Bring To Bear — Light And Shade
Crows and cats are gothic. Wolves and lions are metal. Foxes and porcupines (and armadillos too!) are prog. Bears are definitely folk.
In this sense any folk band with a reference to "bear" is in an immediate “win” situation, and that's where the young sextet Bring To Bear makes their mark. Hailing from London, Bring To Bear might surprise a listener incorporating a bit more than the much-expected Celtic-rock influences. The sextet comprises a female vocalist, a standard rock / metal squad (two guitars, bass and drums), and an accordionist / keyboard player / harsh-vocal singer, whose shoulders bear (pun intended) the bulk of the folk content of the band's sound.
Having said that, I also believe that every member brings something to the palette. While the rhythm section is from the Britain, the singer Izabela is originally from Poland, and the axe-men Hristo and Nikiforos are from the Mediterranean area. All this results in folk metal with a distinct “continental feel” in terms of the melodies, as opposed to the British musical tradition.
Musically there's very little else I can judge from a 3-track EP, other than the band is shaping their sound. Nothing particularly proggy here, just some folk-metal songs that would go well on an open-air event to warm up the audience a bit. Izabela has a nice, confident voice and the band plays quite firmly, mostly building instrumental parts around conversations between the accordion and two guitars.
While there's nothing severely wrong with the material, I'd grumble that the modern, tight production of guitar sound does not go well with folksy tunes. Whereas folk-metal should ideally take you away from a dull city to a medieval tavern, the feeling here is that the tavern comes right from a MMORPG-game. Which is probably not the effect the band wants. However, there is still plenty of time for these newcomers to adjust the sound. (Or discard my opinion and continue their chosen path.)
Crystal Throne — Crystal Throne
For those about to rock, Crystal Throne's debut album provides a thunderous blast of contagious old school NWOBHM-metal. A slight nuance though, for the 2019-founded band actually originates from France and besides implementing British steel elements, they embed a solid fortress of American concrete within their melodic compositions. Shortening it into NWOBUSAFHM is stretching it a bit though.
On the topic of stretching, the band is blessed by a demi-god on vocals (Terri DeFire) who soars through the songs with confidence. Impressively reminiscent to Rob Halford and Geoff Tate in their younger days, he screams for vengeance in the heavy hitting Mechanical Tyranny and signals warning signs in Timescape, while in the Angra-ish power metal track Rise To Glory he rises to Bruce Dickinson heights.
He is rivalled by a band that plays with spirited familiarity through solid, fist-raising rockers. Energised by a combustible rhythm section (Alex Gricar/Jefferson Brand), it's the masterly guitar work from Max Waynn that holds the heavy compositions firmly in grip with exceptional leads, hooks, riffs, lightening shreds and Yngwie Malmsteen-inspired progressive twists (Steelbirds).
The fearless variation in Valkyrie Ride and the epic closer Crystal Warrior are among the more progressively oriented tracks. The latter is noteworthy as it excels in an elaborate, atmospheric build-up which meets the likes of Queensrÿche's debut.
The album could do with a bit more contemporary Mystic Prophecy-oomph, but overall the target is clear: Iron Maiden, Judas Priest and early Fates Warning/Queensrÿche fans beware!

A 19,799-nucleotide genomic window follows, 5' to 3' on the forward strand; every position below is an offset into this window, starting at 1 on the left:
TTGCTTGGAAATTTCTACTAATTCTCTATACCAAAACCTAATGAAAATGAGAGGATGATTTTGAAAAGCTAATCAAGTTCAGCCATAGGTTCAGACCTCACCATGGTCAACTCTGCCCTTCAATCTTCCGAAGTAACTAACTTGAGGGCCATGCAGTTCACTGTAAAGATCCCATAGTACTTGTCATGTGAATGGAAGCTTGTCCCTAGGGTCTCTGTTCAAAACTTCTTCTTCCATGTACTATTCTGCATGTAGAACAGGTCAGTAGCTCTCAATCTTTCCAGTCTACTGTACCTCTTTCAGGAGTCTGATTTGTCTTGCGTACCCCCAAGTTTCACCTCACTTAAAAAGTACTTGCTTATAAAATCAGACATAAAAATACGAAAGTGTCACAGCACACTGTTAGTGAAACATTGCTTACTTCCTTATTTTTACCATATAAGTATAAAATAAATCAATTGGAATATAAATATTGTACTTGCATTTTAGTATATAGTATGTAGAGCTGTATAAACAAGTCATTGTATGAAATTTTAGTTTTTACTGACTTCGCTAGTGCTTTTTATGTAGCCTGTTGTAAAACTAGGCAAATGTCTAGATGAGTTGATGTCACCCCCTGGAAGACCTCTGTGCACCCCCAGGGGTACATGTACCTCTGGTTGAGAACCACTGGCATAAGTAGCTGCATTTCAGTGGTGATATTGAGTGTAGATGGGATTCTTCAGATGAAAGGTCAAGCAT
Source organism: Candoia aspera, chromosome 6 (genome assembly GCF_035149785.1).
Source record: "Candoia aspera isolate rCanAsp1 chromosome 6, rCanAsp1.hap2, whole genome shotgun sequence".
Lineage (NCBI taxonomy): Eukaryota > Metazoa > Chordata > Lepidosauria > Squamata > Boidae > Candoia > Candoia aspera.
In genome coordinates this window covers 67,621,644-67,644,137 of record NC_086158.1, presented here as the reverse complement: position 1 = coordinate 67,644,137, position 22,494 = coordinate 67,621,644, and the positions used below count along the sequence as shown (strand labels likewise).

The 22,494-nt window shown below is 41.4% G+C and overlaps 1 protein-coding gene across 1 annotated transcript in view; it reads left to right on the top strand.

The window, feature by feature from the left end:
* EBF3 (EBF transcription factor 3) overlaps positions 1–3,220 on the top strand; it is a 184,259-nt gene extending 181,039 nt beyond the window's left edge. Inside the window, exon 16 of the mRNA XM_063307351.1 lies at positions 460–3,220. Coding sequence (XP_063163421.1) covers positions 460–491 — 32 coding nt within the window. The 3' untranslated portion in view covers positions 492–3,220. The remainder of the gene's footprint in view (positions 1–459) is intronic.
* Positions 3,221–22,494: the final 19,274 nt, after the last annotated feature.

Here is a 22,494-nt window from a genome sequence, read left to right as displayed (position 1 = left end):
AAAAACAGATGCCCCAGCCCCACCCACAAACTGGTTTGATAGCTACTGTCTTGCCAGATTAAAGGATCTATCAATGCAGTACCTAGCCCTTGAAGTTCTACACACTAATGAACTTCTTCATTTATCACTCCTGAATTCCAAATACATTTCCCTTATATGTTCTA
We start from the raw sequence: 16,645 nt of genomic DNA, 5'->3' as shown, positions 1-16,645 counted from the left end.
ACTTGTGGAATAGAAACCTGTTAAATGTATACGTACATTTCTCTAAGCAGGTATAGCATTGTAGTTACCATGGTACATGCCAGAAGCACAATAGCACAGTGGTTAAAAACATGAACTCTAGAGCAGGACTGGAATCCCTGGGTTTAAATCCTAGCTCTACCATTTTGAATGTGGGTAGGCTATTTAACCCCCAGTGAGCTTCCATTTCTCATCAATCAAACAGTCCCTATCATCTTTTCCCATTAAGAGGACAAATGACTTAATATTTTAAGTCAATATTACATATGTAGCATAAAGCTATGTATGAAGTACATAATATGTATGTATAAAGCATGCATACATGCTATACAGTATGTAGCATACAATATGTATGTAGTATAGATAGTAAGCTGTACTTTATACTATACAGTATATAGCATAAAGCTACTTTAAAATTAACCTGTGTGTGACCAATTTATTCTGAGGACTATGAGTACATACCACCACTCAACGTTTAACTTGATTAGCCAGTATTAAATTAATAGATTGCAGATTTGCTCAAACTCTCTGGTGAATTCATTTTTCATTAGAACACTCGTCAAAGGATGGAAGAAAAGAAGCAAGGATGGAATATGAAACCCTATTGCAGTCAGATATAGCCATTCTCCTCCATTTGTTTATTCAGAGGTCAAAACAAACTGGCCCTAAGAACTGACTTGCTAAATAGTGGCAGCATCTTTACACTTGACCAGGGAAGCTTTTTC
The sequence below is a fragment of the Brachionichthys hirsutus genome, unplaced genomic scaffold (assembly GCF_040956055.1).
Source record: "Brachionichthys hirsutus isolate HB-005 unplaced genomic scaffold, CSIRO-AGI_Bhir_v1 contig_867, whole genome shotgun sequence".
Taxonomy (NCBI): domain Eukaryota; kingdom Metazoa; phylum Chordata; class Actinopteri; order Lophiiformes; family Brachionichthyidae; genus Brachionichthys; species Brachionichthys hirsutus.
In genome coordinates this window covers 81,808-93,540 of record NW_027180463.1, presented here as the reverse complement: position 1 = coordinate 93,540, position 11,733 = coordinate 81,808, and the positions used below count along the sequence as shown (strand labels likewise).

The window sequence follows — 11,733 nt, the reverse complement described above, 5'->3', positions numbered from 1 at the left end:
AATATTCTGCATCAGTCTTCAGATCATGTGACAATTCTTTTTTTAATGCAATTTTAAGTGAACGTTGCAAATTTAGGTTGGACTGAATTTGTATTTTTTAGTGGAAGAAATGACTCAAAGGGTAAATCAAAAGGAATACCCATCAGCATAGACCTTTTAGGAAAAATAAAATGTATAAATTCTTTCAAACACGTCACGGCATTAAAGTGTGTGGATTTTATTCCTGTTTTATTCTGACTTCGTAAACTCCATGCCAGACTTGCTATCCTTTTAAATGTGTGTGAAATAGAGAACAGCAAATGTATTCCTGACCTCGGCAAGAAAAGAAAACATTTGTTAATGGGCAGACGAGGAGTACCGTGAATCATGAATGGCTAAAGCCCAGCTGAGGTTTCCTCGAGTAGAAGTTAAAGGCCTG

Earthshine — Bridge To Infinity
Earthshine is a one-man project by Peter Cox based in The Netherlands. This is the eighth release to bear its name but the first to get covered by DPRP.
Two years in the making, Peter is responsible for all the music, playing, programming, recording, mixing and mastering on Bridge To Infinity. The album is actually quite a different outcome from the one he envisaged. As Peter explains: "It wasn't until a theme stuck in my mind, that I was able to find the right moods. So I ditched a number of tracks and, based on the new-found direction, started to write some new music."
This is all electronic, instrumental music, with influences from film score, ambient and new age. This is all about keyboards. Think piano, the mighty Mellotron, organ and synths.
The songs tell of an imaginary trip, leaving earth, crossing our solar system and then travelling into the great unknown. It's not complicated music. It's much more about the mood, groove and melody. Fans of meditative keyboard music with a touch of the experimental, should enjoy the flight.
Godo & — On Time
On Time is the debut album of Claude Gaudefroy, aka Godo (lead vocals, guitars, synthesizer, percussion), a French journalist, musical consultant and background singer to many international artists. The press info doesn't state who this applies to, but the & part in the name might shed some light here, mentioning participants such as Simon Phillips (Toto), Stuart Hamm (Steve Vai, Joe Satriani) and Craig Blundell/Adam Holzman (Steven Wilson).
These names warrant tasteful execution of the music, yet their background doesn't necessarily guarantee a prog stamp of approval. This shows, for besides an imaginable needle in the haystack prog-moment in the final movement of Hot Time when lovely synths and guitar heat up the atmosphere, the well-arranged songs predominantly drive by in a summery, pop-friendly, melodic rock fashion. Sometimes reminiscent to Manfred Mann's Earth Band and Fleetwood Mac, they pulsate with a smooth and refined, occasionally harmony sweet and safe, 70s AOR/West-Coast feel.
In Cruisin' the show gets on the road through inviting melodies that burst with melodic percussive Santana brightness and a foot-tapping Steve Miller appeal. Embracing softness through sultry sax and gooey harmonies Light takes an elegant Sneaker sightseeing trip. The album's silky-smooth closing ballad Anyway explores pop smoothness alongside colourful harmonies between Godo and guest vocalist Lila.
Adding delicious bluesy organ in Out Of Time and rock pleasantries in Last Calling it's the classic Wishbone Ash style of Who Stole My Car? and Talking About that adds some infectious (twin-)guitar spice to the music. For once (well, twice obviously) the safety straps that surround the other songs are rewardingly untied, making these tracks the album's highlights.
Overall the enjoyable On Time is better suited for a nostalgic easy-listening rock audience. However, those in search of this year's "invite your non-prog neighbours to a summery BBQ" need look no further. And considering its spring release date, it arrives at the perfect moment!
Marco Mattei — Out Of Control